Date: Around 2001
What is "Ping and Traceroute commends" on the internet and how it works in
PING Packet Internet Gopher
This is the simplest way to test or time the response of an Internet
connection. PING sends a request to an Internet host and waits for a reply,
or PONG. When you PING an address, you get a response telling you the
number of seconds it took to make the connection. PING clients exist for a
number of platforms, or you can use a UNIX or Windows 95 prompt to issue a
PING command directly.
The TRACERT diagnostic utility determines the route taken to a destination
by sending Internet Control Message Protocol (ICMP) echo packets with
varying IP Time-To-Live (TTL) values to the destination. Each router along
the path is required to decrement the TTL on a packet by at least 1 before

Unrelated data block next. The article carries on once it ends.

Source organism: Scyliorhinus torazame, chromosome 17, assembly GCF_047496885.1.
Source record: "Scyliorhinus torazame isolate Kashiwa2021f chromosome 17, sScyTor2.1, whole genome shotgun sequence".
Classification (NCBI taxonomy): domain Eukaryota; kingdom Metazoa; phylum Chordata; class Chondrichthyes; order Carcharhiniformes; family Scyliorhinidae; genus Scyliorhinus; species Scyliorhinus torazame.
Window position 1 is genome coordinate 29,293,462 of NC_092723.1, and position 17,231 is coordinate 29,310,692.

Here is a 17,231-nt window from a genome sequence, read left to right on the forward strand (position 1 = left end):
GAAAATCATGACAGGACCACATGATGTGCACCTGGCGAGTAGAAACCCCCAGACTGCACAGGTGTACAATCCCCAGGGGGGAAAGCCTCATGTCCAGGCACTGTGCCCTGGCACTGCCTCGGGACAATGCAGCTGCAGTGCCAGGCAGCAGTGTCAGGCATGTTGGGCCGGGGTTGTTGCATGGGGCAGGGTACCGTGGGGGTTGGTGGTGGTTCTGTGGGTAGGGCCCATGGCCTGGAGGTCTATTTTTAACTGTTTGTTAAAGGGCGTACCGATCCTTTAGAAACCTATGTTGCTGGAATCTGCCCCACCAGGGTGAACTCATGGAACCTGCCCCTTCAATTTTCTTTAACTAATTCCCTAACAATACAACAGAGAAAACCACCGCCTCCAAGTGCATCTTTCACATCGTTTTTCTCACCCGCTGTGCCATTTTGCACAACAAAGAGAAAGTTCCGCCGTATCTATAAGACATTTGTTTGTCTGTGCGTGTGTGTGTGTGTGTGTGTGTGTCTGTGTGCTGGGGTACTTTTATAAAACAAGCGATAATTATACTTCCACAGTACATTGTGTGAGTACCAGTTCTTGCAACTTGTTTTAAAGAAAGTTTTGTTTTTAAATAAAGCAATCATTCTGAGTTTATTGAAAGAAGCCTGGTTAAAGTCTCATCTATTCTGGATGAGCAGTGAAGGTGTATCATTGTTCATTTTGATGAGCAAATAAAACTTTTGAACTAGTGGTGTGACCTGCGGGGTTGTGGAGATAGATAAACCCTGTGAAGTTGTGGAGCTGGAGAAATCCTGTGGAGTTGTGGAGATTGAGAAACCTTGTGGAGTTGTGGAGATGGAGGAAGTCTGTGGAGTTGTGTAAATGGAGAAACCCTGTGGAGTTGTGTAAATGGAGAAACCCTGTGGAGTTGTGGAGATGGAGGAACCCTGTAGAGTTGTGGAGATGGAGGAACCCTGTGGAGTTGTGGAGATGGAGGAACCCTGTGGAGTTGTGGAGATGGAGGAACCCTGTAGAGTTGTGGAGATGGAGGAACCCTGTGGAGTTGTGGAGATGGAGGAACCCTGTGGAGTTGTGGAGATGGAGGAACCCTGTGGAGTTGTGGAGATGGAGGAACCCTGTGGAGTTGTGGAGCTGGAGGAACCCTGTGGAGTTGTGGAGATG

forwarding it, so the TTL is effectively a hop count. When the TTL on a
packet reaches 0, the router should send an ICMP Time Exceeded message back
to the source computer.
TRACERT determines the route by sending the first echo packet with a TTL of
1 and incrementing the TTL by 1 on each subsequent transmission until the
target responds or the maximum TTL is reached. The route is determined by
examining the ICMP Time Exceeded messages sent back by intermediate
routers. Note that some routers silently drop packets with expired TTLs and
are invisible to TRACERT.
TRACERT prints out an ordered list of the routers in the path that returned
the ICMP Time Exceeded message. If the -d switch is used (telling TRACERT
not to perform a DNS lookup on each IP address), the IP address of the
near- side interface of the routers is reported.
In the following example, the packet must travel through two routers
(188.8.131.52 and 184.108.40.206) to get to host 220.127.116.11. In this example, the
default gateway is 18.104.22.168 and the IP address of the router on the
22.214.171.124 network is at 126.96.36.199.
Thanks for using NEWTON.
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Update: June 2012